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  • Kitchen Remodeling

    Robs Jobs has been installing Beautiful
 Kitchens, Baths and Basements for too many years to count. Whether it 
is a "kitchen on a budget" that you are thinking about or a "full blown
work of art", we can do it all. Read More
  • Snowplowing

    Ol' Man Winter will be back! The Almanac, the meteorologists, and even the wooly bear caterpillars predict
another very rough and snowy winter. Read More
  • Corian Counter Tops

    Robs Jobs has another big secret that most folks don't know about,
that's right, we supply and install Corian, America's number one solid
surface counter top by Dupont. We also supply and install Granite, Silestone and Soapstone. Read More
  • Hardwood Flooring

  • Custom Building

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Safety Tips

Breathing Protection:
Some common home maintenance and repair tasks present breathing hazards that are routinely ignored. However, the long-term effects are cumulative and should raise health concerns. Fortunately, protective breathing devices are inexpensive and easy to use. Nuisance dust masks come in both disposable and reusable models. When worn properly, these masks filter particles (dust) from the air you breathe. Respirators go a step further by capturing pesticides, paint, and solvent fumes as well as particles. Read the manufacturer's literature and be sure to use the filter cartridge appropriate for the exposure. Unfortunately, there is no universal cartridge. A word of caution! No filter cartridge will offer protection from carbon monoxide. 

 

Collar Ties:
Collar ties are those horizontal framing members that run between rafters in the attic. They have a habit of being in the way of plans for a finished attic. It is very tempting to take them out and get that headroom to make the space functional, but be careful. Collar ties are structural members that keep the rafters from spreading out. They can be removed in some cases or raised up in others. It's best to get the blessing of an engineer, but some one who thoroughly understands the forces involved can make the call. Be sure before you cut, though -- you could do serious damage to your roof and your house's structure.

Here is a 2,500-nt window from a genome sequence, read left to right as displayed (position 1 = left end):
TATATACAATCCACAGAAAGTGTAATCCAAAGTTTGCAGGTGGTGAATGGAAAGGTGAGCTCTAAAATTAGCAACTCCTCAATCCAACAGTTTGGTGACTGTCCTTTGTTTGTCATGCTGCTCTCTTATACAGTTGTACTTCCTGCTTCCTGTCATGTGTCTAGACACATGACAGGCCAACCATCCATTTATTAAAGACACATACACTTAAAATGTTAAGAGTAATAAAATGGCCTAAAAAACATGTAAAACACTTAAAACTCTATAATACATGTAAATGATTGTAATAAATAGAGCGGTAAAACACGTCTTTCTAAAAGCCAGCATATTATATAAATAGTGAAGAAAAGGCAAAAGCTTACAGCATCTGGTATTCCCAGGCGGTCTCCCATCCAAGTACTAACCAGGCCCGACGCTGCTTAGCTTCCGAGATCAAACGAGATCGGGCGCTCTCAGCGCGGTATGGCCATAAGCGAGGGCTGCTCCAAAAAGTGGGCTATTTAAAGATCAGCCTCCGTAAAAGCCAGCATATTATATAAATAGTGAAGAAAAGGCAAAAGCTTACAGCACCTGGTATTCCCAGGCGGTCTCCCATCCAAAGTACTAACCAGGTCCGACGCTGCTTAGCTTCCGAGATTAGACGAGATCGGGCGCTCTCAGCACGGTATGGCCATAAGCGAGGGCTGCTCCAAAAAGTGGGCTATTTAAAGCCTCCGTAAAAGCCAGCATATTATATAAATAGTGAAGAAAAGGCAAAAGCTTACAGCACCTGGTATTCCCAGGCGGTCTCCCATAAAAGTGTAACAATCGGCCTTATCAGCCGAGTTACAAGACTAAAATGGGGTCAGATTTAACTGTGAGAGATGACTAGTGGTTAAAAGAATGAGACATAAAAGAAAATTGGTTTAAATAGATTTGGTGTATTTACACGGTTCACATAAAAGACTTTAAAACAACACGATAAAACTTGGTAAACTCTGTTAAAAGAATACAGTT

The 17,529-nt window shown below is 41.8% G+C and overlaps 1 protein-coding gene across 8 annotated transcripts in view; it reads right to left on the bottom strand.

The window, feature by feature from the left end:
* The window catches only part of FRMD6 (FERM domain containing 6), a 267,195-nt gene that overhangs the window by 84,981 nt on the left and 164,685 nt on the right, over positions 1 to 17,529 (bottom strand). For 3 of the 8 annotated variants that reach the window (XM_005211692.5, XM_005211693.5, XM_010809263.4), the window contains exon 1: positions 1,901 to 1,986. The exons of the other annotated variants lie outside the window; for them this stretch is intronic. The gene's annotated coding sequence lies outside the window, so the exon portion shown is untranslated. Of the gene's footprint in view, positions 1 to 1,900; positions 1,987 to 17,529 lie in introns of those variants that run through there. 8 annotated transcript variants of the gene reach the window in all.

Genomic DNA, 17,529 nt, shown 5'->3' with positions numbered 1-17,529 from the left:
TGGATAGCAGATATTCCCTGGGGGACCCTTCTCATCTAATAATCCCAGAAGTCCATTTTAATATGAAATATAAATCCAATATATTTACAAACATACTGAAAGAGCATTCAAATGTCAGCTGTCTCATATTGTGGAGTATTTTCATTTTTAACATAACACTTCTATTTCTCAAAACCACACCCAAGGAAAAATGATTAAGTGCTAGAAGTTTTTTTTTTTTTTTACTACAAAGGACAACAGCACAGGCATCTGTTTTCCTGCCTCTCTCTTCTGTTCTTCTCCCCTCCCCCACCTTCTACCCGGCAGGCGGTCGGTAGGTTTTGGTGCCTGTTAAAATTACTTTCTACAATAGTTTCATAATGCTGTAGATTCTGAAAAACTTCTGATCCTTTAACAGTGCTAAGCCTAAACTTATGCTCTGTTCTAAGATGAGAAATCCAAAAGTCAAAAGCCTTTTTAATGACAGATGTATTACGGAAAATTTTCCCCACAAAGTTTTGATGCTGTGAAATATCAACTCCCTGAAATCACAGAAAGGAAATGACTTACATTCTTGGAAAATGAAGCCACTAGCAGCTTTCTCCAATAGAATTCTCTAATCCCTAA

Emergencies:
When starting home repairs, spend some time considering what might go wrong. There are always hazards involved in any task or project. Be prepared in the event that things don't go right. When sweating copper pipes, the water to the house might be off. What if a fire starts? When working alone, think about who will come to help if an accident happens. You might keep a cell phone handy. In the event of any type of emergency, the first thing to do is communicate. Call for help or let others know there is a problem. Injury is a possibility any time we work with tools, but with proper training and a little forethought, you can expect success in your project. 

 

Fire Extinguisher: